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Photo: Dorothea Lange, National Archives

The Washington Post reported yesterday on the travails faced by one farm family that's going through some very hard times. Andy and Anne Lee are dairy farmers in Berkshire, New York -- the Real America, upstate part of the state -- and they've seen their income decline significantly in recent years, mostly due to a steep drop in milk prices but it's been made a lot worse by Donald Trump's trade wars.

The story is a sympathetic slice-of-life portrait of a family struggling to get by, focusing mostly on Anne's attempts to keep her family fed on a very tight budget. She reluctantly makes a first-ever trip to a food pantry -- in another town, hoping she won't be recognized -- and even applies for the Supplemental Nutrition Assistance Program (SNAP), aka food stamps, though she's so worried about the shame of it, and doesn't want to tell Andy about either. She's struck by the irony of it all, telling reporter Annie Gowen, "We're supposed to be feeding the world, and we can't even put food on our own table," and saying she'd told Andy, "This is what need feels like."

And yes, of course they both voted for Trump, and still support him. He's doing the best he can to fix things. Like cutting SNAP benefits by 14 percent, eliminating benefits for three million people (a third of them children), and for good measure taking away free school lunches for half a million kids.


The story points out that rural New York's dairy farms were already hurting before Trump took office, due to overproduction of milk worldwide, and the fact that Americans just aren't drinking milk like they used to. Federal stats show the state has lost over 1,100 dairy farms since 2012, and then on top of that, there are the retaliatory tariffs on milk put in place by Mexico and China, which have resulted in losses of $125 million to New York farmers.

The Lees have gotten a very small slice -- $4,100 in 2019 -- of Trump's bailout payments to farmers hurt by the trade war, and they appreciate the help, although Anne says it didn't do a lot to offset the $4,000 per month decline in their income from milk. And the story points out that the $28 billion bailout program doesn't seem to be aimed at helping peons like the Lees anyway. The bailout program

has been criticized for benefiting large operations over family farms. A study by the nonprofit Environmental Working Group found that 60 percent of the money that flowed to New York state went to the top 10 percent of farmers.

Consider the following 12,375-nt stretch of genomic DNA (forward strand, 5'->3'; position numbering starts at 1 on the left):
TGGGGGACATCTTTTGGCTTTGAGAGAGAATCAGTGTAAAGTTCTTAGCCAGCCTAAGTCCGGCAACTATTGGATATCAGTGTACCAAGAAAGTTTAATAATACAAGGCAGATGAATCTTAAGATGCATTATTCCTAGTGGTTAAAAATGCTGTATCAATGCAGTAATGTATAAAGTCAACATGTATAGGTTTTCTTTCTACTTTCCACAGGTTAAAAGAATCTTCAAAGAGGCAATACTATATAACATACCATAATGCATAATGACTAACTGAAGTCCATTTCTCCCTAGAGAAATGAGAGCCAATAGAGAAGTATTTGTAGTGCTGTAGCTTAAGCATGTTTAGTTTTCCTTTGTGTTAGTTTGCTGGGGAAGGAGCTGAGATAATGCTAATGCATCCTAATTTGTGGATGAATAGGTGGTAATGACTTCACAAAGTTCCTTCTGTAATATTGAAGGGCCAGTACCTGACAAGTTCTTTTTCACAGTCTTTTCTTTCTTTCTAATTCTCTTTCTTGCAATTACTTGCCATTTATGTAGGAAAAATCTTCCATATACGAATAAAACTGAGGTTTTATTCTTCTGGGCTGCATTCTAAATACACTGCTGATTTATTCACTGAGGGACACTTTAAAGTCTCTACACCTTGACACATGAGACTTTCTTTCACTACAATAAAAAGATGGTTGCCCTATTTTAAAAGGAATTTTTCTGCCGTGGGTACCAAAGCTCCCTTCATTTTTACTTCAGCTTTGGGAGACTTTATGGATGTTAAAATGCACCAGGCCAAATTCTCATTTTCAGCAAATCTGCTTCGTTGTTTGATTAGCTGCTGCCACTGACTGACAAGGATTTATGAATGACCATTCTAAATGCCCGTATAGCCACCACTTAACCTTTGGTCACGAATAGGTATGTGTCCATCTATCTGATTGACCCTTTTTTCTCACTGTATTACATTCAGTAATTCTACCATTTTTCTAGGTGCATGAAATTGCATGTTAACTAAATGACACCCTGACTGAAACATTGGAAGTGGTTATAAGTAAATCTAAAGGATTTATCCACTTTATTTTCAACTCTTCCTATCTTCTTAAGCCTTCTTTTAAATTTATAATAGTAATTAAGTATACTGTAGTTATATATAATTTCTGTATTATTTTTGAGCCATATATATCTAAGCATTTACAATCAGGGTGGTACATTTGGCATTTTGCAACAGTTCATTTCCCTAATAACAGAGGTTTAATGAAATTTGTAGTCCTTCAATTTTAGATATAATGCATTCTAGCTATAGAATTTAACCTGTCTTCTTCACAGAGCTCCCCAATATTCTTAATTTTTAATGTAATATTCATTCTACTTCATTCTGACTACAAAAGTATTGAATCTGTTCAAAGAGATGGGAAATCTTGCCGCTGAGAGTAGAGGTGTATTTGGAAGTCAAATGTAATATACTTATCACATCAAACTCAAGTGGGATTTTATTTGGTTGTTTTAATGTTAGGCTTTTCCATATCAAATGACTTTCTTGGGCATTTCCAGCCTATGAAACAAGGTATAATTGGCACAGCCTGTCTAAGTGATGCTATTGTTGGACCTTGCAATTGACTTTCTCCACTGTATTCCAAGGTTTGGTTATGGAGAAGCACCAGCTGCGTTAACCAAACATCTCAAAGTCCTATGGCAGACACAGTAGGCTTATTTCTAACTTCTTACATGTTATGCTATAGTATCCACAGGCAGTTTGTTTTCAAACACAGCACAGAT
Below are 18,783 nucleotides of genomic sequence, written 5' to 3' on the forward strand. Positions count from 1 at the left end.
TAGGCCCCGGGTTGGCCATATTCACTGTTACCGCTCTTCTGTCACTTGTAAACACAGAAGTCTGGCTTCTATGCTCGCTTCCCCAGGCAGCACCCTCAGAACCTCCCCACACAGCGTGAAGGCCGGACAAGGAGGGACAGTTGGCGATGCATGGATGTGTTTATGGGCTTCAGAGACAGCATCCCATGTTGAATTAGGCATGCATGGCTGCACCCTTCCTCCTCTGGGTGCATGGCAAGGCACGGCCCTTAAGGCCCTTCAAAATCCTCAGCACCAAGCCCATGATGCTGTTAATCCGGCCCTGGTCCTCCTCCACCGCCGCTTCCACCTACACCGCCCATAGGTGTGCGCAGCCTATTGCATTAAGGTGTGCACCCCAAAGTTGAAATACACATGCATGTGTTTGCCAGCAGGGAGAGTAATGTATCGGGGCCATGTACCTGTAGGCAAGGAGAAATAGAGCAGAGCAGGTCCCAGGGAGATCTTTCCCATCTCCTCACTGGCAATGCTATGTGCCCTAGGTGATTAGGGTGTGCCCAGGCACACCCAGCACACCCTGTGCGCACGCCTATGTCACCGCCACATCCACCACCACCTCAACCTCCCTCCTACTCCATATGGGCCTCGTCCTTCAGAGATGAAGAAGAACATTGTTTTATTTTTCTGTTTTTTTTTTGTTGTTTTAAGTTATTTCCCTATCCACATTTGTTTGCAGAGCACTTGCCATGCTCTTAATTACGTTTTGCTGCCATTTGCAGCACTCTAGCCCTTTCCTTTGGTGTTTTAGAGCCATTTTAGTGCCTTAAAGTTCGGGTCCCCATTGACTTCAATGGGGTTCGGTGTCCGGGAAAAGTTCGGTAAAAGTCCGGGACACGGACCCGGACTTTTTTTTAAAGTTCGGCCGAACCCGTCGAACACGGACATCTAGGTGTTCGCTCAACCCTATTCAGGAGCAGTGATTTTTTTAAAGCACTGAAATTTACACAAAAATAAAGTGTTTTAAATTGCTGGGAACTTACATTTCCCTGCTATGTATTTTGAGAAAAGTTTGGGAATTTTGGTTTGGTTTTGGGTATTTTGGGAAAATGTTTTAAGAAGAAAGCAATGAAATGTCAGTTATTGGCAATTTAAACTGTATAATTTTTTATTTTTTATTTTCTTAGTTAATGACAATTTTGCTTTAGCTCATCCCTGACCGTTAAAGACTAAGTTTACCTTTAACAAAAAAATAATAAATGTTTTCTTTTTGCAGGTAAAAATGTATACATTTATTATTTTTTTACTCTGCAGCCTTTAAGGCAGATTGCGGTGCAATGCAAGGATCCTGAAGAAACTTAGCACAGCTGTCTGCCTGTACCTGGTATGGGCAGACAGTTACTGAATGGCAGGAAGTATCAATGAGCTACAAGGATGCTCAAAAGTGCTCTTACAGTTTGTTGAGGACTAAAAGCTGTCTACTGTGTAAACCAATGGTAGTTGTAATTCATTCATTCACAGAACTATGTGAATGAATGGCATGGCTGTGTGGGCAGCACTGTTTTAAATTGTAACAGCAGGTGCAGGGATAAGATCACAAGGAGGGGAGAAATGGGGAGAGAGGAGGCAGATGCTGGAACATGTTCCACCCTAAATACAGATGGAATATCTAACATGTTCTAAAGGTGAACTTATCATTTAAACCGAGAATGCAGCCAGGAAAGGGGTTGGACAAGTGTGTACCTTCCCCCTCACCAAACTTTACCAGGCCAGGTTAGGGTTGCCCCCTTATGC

But the Lees are still behind Trump. They voted for him in 2016, because he's totally on their side:

Like many farmers, they think their taxes are too high, their creeks and streams are over-regulated and that Trump still has their best interests at heart.

"We've had unfair trade for years and years. Somebody had to fix it, and he's trying to fix it," Anne said.

"I know a lot of people don't like it but, you know, this was going to have to happen in order to make U.S. products become more competitive," said Andy. "It's going to hurt for a while."

While it would be easy to dismiss the Lees as foolish for thinking that Donald Trump gives a rip about them, I'm enough of a liberal sap to think just mocking them as idiots who can't see their own interests clearly would be a mistake. I'm in one of my "God damn it, you've got to be kind" moods, I guess, and thinking about how to connect to people, who tend to be pretty complicated.

I don't have any illusions that Democrats would win their votes by trying to convince them their prospects would be a lot brighter if they had universal healthcare or free college for their kids, although yes, those would definitely be good things for all families. To win elections, those of us on the leftish side of the political divide need to focus on getting our own communities and allies to the polls, and not go chasing after white rural voters who may never come any closer to a Democrat than being interviewed by reporters from New York and Washington. In the class war, they're still willing to fight on the side of the billionaires, go figure.

But for the long term, there's something to be said for at least communicating more effectively about policy with families like the Lees. As with discourse on climate change, one of the few strategies that seems to have some chance of success is finding the personal connections that we share, like caring about our kids and our communities and the future. Lots of us have had trouble making rent or putting food on our families, and maybe that's a place to start talking.

[WaPo / Guardian]

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Doktor Zoom

Doktor Zoom's real name is Marty Kelley, and he lives in the wilds of Boise, Idaho. He is not a medical doctor, but does have a real PhD in Rhetoric. You should definitely donate some money to this little mommyblog where he has finally found acceptance and cat pictures. He is on maternity leave until 2033. Here is his Twitter, also. His quest to avoid prolixity is not going so great.

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